A subsequent attack on Aramco’s oil facilities in 2019 knocked out around half of the Kingdom’s oil output, further aggravating the Kingdom’s anxieties with regard to its security. It is believed that these two factors combined led Saudi Arabia to rethink its complete dependence on the US for security needs in a region where instability is primarily caused by its competition for influence with Iran. Biden’s election campaign statements in which he promised to make Saudis “pay the price, and make them, in fact, the pariah that they are” further added fuel to the fire.
Biden eventually had to travel to the Kingdom in 2022 to ask the Kingdom to increase oil supplies amid a global energy crisis triggered by the Ukraine conflict, but the effects of these developments could be seen in the form of a cold Saudi reception, perfectly depicted in the first bump between both leaders. The Kingdom is also set to join the Shanghai Cooperation Organization (SCO) joining Iran from the region and expressed its willingness to join China-led BRICS alongside Iran, which depicts that the Kingdom has swayed from its predominantly US-centric foreign policy and fostering wider ties with its largest trading partner China. China, which also recently signed a $400 billion strategic partnership with Iran spanning 25 years, already enjoys long-lasting relations with Iran.
The results of the rapprochement are already visible. Efforts to end the Yemen war have already been initiated by Saudi Arabia, Syria has been re-admitted to the Arab League after a hiatus of more than a decade, and efforts for improvement of relations between Iran and Egypt are underway, and it’s just the beginning. Given the emphasis on each other’s sovereignty in the China-brokered rapprochement, it has the potential to stabilize the region if both sides adhere to the deal by halting their support for their alleged proxies across the region, which would address each other’s primary security concerns. It can also be said that a peaceful Middle East in the absence of regional power competition has the potential to emerge as an essential region in the evolving multipolar world order, and the ceasing of an inter-region power struggle with an end to the binary divide can uplift the region as an important stakeholder of the likes of EU and ASEAN in the arena of global politics.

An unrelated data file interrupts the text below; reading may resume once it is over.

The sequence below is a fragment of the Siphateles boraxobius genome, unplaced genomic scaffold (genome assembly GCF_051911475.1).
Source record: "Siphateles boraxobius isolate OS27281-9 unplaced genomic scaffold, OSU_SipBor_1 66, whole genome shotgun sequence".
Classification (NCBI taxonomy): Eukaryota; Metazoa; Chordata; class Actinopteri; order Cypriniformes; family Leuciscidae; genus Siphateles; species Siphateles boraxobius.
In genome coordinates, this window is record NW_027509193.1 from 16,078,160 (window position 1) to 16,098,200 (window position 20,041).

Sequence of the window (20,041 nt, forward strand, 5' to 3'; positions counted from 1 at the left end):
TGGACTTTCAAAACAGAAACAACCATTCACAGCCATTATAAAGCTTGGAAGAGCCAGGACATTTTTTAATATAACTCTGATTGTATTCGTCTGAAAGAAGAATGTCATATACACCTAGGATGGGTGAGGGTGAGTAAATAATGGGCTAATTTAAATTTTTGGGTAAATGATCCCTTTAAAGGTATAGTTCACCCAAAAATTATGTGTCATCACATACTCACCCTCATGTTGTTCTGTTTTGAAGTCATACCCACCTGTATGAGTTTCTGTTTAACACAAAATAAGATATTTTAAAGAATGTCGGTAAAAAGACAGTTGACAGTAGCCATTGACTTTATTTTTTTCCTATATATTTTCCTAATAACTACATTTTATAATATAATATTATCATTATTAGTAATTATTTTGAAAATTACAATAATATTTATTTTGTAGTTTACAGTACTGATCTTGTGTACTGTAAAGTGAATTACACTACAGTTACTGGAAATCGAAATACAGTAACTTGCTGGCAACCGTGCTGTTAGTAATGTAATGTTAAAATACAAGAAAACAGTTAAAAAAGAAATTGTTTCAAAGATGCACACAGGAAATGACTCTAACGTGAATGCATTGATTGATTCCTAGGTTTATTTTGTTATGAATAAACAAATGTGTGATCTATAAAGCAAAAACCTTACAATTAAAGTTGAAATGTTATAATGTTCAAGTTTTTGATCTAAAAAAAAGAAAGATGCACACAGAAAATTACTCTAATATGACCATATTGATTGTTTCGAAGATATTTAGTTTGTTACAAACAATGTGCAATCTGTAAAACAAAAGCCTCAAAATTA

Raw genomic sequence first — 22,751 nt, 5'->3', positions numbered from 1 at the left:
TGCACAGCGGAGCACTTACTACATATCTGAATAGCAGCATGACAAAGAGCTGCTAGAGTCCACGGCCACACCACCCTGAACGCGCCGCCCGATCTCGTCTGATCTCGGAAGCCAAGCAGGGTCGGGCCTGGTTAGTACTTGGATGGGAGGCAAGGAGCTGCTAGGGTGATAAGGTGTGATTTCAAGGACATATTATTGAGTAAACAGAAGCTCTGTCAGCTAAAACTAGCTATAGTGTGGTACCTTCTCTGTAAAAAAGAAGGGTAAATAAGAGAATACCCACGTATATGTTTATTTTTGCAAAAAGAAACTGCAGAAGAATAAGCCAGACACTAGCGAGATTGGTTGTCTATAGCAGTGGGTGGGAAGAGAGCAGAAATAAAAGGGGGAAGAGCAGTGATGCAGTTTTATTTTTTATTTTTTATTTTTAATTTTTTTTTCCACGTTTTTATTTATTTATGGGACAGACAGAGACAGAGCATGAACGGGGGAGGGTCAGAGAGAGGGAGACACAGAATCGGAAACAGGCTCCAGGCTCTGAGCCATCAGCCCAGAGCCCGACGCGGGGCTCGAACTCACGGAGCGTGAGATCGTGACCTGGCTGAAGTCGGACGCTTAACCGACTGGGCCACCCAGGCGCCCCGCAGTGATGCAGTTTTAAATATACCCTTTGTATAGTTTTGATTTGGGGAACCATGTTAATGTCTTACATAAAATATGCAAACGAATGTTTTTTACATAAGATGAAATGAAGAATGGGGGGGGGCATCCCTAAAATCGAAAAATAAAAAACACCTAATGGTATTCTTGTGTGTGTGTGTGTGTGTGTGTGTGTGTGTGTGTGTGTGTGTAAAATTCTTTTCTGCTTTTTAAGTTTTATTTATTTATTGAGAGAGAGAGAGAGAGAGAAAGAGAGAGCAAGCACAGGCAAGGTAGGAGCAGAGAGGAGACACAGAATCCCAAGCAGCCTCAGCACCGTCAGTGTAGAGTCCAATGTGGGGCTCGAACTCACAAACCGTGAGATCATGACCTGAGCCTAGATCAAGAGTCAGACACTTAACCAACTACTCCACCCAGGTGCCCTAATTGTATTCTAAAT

Therefore, it can be argued that the Saudi-Iran rapprochement has the potential to transform the Middle East region at the state, regional, and international levels. Keeping its already-evident implications in mind, it has the potential to resolve outstanding conflicts in the region, enabling states to direct their energies on their economies, with an increased focus on geo-economics. The region needs to capitalize upon this momentum to build a regionally-integrated and internationally-united region having political leverage in the international system as it seeks to stay relevant in a post-oil world.
The author is a Researcher at the Strategic Vision Institute (SVI) Islamabad.